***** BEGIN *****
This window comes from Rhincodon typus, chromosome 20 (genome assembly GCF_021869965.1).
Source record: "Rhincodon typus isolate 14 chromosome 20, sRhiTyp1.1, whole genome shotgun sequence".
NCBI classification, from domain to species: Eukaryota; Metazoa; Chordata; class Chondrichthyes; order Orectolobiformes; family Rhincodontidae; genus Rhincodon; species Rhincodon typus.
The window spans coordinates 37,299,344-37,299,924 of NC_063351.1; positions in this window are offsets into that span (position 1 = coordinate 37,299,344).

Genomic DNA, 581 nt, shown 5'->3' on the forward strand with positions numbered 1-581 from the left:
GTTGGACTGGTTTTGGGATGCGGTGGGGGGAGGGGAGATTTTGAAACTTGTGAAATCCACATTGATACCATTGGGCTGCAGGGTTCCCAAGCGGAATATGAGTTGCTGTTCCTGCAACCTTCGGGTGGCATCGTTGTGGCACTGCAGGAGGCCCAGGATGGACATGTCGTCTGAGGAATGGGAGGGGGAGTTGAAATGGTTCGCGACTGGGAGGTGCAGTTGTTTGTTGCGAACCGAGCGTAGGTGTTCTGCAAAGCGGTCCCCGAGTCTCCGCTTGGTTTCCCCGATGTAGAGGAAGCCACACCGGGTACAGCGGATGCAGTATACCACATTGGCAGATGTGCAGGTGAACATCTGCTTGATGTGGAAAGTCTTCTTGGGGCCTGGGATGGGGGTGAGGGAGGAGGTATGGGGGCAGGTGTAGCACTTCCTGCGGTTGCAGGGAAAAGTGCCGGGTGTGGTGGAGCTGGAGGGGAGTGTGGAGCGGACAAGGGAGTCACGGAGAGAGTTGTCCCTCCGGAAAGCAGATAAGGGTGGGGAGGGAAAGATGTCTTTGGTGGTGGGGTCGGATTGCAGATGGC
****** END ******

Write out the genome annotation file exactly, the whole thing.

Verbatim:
This window comes from Rhincodon typus, chromosome 20 (genome assembly GCF_021869965.1).
Source record: "Rhincodon typus isolate 14 chromosome 20, sRhiTyp1.1, whole genome shotgun sequence".
NCBI classification, from domain to species: Eukaryota; Metazoa; Chordata; class Chondrichthyes; order Orectolobiformes; family Rhincodontidae; genus Rhincodon; species Rhincodon typus.
The window spans coordinates 37,299,344-37,299,924 of NC_063351.1; positions in this window are offsets into that span (position 1 = coordinate 37,299,344).

Genomic DNA, 581 nt, shown 5'->3' on the forward strand with positions numbered 1-581 from the left:
GTTGGACTGGTTTTGGGATGCGGTGGGGGGAGGGGAGATTTTGAAACTTGTGAAATCCACATTGATACCATTGGGCTGCAGGGTTCCCAAGCGGAATATGAGTTGCTGTTCCTGCAACCTTCGGGTGGCATCGTTGTGGCACTGCAGGAGGCCCAGGATGGACATGTCGTCTGAGGAATGGGAGGGGGAGTTGAAATGGTTCGCGACTGGGAGGTGCAGTTGTTTGTTGCGAACCGAGCGTAGGTGTTCTGCAAAGCGGTCCCCGAGTCTCCGCTTGGTTTCCCCGATGTAGAGGAAGCCACACCGGGTACAGCGGATGCAGTATACCACATTGGCAGATGTGCAGGTGAACATCTGCTTGATGTGGAAAGTCTTCTTGGGGCCTGGGATGGGGGTGAGGGAGGAGGTATGGGGGCAGGTGTAGCACTTCCTGCGGTTGCAGGGAAAAGTGCCGGGTGTGGTGGAGCTGGAGGGGAGTGTGGAGCGGACAAGGGAGTCACGGAGAGAGTTGTCCCTCCGGAAAGCAGATAAGGGTGGGGAGGGAAAGATGTCTTTGGTGGTGGGGTCGGATTGCAGATGGC